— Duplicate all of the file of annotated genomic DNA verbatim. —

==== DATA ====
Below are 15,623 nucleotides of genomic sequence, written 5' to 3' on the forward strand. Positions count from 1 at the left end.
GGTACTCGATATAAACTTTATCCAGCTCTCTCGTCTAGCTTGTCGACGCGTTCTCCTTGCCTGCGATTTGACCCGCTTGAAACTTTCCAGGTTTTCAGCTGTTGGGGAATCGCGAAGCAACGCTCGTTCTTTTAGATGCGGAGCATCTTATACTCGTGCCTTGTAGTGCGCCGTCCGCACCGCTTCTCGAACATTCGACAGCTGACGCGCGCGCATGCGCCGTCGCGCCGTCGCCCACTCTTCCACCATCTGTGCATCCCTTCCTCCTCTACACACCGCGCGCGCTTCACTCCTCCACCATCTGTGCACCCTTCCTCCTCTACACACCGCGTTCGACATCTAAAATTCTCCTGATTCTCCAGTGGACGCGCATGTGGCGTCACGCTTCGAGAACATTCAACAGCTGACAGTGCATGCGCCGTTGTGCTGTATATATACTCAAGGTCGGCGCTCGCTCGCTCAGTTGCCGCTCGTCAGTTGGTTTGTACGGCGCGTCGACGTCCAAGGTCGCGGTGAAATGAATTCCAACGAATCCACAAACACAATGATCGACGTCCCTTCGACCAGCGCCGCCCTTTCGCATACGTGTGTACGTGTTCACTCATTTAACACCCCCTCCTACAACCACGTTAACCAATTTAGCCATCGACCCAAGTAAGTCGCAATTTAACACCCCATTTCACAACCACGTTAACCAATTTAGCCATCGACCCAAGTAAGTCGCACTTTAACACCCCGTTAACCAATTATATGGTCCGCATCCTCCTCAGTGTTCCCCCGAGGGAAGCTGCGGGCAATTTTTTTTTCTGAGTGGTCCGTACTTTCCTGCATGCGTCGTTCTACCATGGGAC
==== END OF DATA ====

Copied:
Below are 15,623 nucleotides of genomic sequence, written 5' to 3' on the forward strand. Positions count from 1 at the left end.
GGTACTCGATATAAACTTTATCCAGCTCTCTCGTCTAGCTTGTCGACGCGTTCTCCTTGCCTGCGATTTGACCCGCTTGAAACTTTCCAGGTTTTCAGCTGTTGGGGAATCGCGAAGCAACGCTCGTTCTTTTAGATGCGGAGCATCTTATACTCGTGCCTTGTAGTGCGCCGTCCGCACCGCTTCTCGAACATTCGACAGCTGACGCGCGCGCATGCGCCGTCGCGCCGTCGCCCACTCTTCCACCATCTGTGCATCCCTTCCTCCTCTACACACCGCGCGCGCTTCACTCCTCCACCATCTGTGCACCCTTCCTCCTCTACACACCGCGTTCGACATCTAAAATTCTCCTGATTCTCCAGTGGACGCGCATGTGGCGTCACGCTTCGAGAACATTCAACAGCTGACAGTGCATGCGCCGTTGTGCTGTATATATACTCAAGGTCGGCGCTCGCTCGCTCAGTTGCCGCTCGTCAGTTGGTTTGTACGGCGCGTCGACGTCCAAGGTCGCGGTGAAATGAATTCCAACGAATCCACAAACACAATGATCGACGTCCCTTCGACCAGCGCCGCCCTTTCGCATACGTGTGTACGTGTTCACTCATTTAACACCCCCTCCTACAACCACGTTAACCAATTTAGCCATCGACCCAAGTAAGTCGCAATTTAACACCCCATTTCACAACCACGTTAACCAATTTAGCCATCGACCCAAGTAAGTCGCACTTTAACACCCCGTTAACCAATTATATGGTCCGCATCCTCCTCAGTGTTCCCCCGAGGGAAGCTGCGGGCAATTTTTTTTTCTGAGTGGTCCGTACTTTCCTGCATGCGTCGTTCTACCATGGGAC